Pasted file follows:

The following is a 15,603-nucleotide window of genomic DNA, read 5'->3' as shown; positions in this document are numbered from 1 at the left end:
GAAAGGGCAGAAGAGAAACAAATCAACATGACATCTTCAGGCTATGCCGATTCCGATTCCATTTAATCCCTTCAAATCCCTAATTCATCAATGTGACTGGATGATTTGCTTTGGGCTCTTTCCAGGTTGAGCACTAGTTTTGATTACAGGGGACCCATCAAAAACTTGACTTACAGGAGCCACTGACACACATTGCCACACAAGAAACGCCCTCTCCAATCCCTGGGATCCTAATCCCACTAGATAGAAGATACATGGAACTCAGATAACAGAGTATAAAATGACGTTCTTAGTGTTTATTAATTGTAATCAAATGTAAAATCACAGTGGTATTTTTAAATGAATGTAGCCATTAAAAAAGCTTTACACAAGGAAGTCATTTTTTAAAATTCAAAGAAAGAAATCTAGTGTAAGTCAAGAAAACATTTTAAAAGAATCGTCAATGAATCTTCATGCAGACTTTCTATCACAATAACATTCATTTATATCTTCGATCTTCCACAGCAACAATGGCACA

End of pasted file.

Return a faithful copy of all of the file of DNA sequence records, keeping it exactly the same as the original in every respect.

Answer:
The following is a 15,603-nucleotide window of genomic DNA, read 5'->3' as shown; positions in this document are numbered from 1 at the left end:
GAAAGGGCAGAAGAGAAACAAATCAACATGACATCTTCAGGCTATGCCGATTCCGATTCCATTTAATCCCTTCAAATCCCTAATTCATCAATGTGACTGGATGATTTGCTTTGGGCTCTTTCCAGGTTGAGCACTAGTTTTGATTACAGGGGACCCATCAAAAACTTGACTTACAGGAGCCACTGACACACATTGCCACACAAGAAACGCCCTCTCCAATCCCTGGGATCCTAATCCCACTAGATAGAAGATACATGGAACTCAGATAACAGAGTATAAAATGACGTTCTTAGTGTTTATTAATTGTAATCAAATGTAAAATCACAGTGGTATTTTTAAATGAATGTAGCCATTAAAAAAGCTTTACACAAGGAAGTCATTTTTTAAAATTCAAAGAAAGAAATCTAGTGTAAGTCAAGAAAACATTTTAAAAGAATCGTCAATGAATCTTCATGCAGACTTTCTATCACAATAACATTCATTTATATCTTCGATCTTCCACAGCAACAATGGCACA